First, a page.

Jennifer Bolling has been named the new principal of Pulaski County High School, effective June 1. And a date for graduation has now been set.
Bolling’s appointment was made Monday afternoon during a meeting of the School Board at the PCHS Little Theater.
Currently an assistant principal at PCHS, Bolling replaces Richie Thomas who has served as interim principal since the beginning of the second semester, following the re-assignment of former PCHS Principal Mike Grim.
Also, at PCHS, temporary Assistant Principal Brian Ward was elevated to a permanent position as assistant principal by the board.
In other personnel moves, William Atwood and Anthony Viers were named Assistant Principals at Pulaski County Middle School.
Mike Price has been named Principal at Pulaski Elementary School, replacing Rebeccah Smith who recently was named Principal of the new middle school.
While there will be no prom or eighth grade dance this year, graduation will still be held at PCHS at 10 a.m. Saturday, June 20.
Approximately 250 students will be graduating during the ceremony at Kenneth J. Dobson Stadium with students being seated on the field, and parents seated on both the home and visitor sides of the stadium. Everyone, including graduates, will be placed six feet apart to abide by social distancing rules.
School officials grudgingly canceled both the prom and eighth grade dance because neither event could be held while social distancing rules are in place.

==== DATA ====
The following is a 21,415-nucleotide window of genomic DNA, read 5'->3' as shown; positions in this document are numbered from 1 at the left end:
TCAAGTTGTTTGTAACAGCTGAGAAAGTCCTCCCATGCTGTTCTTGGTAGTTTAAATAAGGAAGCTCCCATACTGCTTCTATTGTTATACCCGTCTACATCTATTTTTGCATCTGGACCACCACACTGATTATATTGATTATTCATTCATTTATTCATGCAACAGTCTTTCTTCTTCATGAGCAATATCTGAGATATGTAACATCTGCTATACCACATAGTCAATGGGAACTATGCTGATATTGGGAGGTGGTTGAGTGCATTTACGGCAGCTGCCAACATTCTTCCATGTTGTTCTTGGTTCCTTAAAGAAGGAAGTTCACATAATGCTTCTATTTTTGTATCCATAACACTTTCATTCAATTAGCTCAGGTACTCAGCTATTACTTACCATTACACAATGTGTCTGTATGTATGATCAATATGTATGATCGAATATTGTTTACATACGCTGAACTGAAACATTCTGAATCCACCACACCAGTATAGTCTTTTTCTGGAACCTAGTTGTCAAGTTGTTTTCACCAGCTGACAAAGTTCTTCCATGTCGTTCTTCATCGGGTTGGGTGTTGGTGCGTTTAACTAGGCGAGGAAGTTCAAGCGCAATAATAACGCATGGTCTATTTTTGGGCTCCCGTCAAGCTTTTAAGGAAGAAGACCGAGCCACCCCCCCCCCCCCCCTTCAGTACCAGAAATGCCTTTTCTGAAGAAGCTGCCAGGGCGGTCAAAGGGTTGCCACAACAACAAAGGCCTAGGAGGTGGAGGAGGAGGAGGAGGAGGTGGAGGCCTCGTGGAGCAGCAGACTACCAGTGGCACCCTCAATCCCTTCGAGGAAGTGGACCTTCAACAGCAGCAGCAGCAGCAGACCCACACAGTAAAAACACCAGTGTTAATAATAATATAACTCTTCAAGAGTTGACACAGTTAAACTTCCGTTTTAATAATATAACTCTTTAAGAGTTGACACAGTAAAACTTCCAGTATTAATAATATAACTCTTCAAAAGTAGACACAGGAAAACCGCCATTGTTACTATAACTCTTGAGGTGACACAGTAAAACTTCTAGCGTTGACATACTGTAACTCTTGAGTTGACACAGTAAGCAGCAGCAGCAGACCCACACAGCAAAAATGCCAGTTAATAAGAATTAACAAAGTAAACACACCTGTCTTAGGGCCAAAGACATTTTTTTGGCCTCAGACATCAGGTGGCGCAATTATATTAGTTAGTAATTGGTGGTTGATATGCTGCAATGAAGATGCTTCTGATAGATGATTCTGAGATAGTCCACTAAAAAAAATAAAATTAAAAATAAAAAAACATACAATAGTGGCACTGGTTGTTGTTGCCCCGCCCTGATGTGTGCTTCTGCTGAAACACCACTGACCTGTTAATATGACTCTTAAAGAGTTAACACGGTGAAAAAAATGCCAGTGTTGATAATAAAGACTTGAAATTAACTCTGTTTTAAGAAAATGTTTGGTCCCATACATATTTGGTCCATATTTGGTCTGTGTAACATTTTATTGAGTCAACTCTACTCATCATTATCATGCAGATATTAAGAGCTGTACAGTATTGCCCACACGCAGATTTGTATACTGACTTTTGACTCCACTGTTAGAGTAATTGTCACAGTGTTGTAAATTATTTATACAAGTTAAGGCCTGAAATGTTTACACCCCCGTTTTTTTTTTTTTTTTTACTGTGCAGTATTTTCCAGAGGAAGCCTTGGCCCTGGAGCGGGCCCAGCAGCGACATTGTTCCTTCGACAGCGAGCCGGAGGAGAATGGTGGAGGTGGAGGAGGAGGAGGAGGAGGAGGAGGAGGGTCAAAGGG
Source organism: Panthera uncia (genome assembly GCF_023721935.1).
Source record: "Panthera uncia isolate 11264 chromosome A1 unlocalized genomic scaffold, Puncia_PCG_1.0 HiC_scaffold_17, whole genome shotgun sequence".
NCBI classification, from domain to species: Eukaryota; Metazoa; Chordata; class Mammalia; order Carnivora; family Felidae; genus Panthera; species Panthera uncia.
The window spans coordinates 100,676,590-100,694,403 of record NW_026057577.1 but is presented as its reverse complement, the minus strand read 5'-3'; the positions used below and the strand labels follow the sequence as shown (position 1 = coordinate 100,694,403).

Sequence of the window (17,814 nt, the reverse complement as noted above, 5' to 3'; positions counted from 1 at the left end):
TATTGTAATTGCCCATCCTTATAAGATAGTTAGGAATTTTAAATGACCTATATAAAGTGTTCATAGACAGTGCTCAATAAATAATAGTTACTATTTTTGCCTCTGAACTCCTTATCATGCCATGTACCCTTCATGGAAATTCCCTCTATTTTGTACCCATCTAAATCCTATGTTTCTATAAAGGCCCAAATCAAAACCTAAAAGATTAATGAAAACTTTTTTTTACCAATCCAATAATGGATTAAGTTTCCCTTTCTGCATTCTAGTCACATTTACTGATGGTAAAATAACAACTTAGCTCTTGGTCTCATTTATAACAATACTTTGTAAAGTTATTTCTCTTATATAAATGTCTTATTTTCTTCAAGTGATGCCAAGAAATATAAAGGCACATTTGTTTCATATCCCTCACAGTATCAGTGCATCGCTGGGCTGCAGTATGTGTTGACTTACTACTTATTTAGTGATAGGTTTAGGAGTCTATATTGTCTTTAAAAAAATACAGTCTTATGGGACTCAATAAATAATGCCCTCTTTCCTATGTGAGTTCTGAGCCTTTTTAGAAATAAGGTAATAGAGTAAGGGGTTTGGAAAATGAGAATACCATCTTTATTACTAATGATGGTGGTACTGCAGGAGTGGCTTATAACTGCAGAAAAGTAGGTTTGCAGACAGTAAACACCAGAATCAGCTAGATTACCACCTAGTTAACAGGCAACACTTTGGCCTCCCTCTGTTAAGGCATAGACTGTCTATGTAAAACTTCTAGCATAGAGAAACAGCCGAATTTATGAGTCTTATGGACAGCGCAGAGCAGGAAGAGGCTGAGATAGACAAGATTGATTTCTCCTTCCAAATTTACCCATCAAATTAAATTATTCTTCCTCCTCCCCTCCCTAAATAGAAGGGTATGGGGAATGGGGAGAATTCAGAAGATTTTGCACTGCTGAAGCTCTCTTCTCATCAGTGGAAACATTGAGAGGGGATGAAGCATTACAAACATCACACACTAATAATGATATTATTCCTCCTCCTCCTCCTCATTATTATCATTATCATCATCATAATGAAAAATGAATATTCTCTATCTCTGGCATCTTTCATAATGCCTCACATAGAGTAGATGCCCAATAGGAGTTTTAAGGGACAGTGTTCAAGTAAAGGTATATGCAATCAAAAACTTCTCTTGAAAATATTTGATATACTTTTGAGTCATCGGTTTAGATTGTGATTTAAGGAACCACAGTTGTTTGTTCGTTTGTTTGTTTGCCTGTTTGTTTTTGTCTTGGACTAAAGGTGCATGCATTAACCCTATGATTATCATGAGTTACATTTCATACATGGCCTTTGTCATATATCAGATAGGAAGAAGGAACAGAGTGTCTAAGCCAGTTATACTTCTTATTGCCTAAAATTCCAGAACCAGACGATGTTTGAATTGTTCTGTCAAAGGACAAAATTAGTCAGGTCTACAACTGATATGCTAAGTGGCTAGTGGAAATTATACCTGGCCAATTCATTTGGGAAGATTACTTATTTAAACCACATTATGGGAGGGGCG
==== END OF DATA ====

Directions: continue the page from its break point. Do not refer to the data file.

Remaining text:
In an update of the school system’s COVID-19 response, School Superintendent Dr. Kevin Siers told the board that the nutrition staff has surpassed 85,000 meals prepared as of Monday. He said the last day of the current program is May 20.
On May 27, Siers said, the school system’s normal summer meal program begins at most county schools with curbside service.
He also announced that EBT cards worth $370 will be issued by the end of May to each student receiving free and reduced price meals at Dublin Middle School and Pulaski County High School, as well as all students who attend Community Eligibility Provision designated schools, which include all other schools in the county.
Siers said all summer programs including summer academies, credit recovery courses, extended school year and Camp Cougar will be held July 27 – Aug. 7.
Siers disclosed that state education officials have told localities to plan for three different contingencies on opening schools in the fall.
Those include normal opening, opening with staggered attendance and social distancing, and no opening with the continuance of distance learning strategies.
Siers also announced the county is eligible to receive $867,000 in CARES Act funding with a large portion of those funds to be used for expanding remote learning capabilities.
The superintendent said approximately one-third of county students have insufficient or no internet access.
Siers said local school officials are exploring ways to add additional instructional time into next year’s calendar.
“We’ll likely need to designate days at the beginning of the year to review material from this year, fill in gaps with skills and content students were not taught [due to the shutdown],” he said.
Finally, Siers announced that fall sports in the county is questionable at this time.
“We’re working with the high school to identify the impact not having a football season would have on the ability to fund the other sports programs,” Siers said.
Siers and School Board Chairman Tim Hurst discussed the fact football generates almost all the revenue to fund the other sports at PCHS, with football alone generating some $60,000 to $70,000.
Hurst said the only other sport at the high school that comes close to paying for itself is probably girls’ basketball.
By MIKE WILLIAMS, The Patriot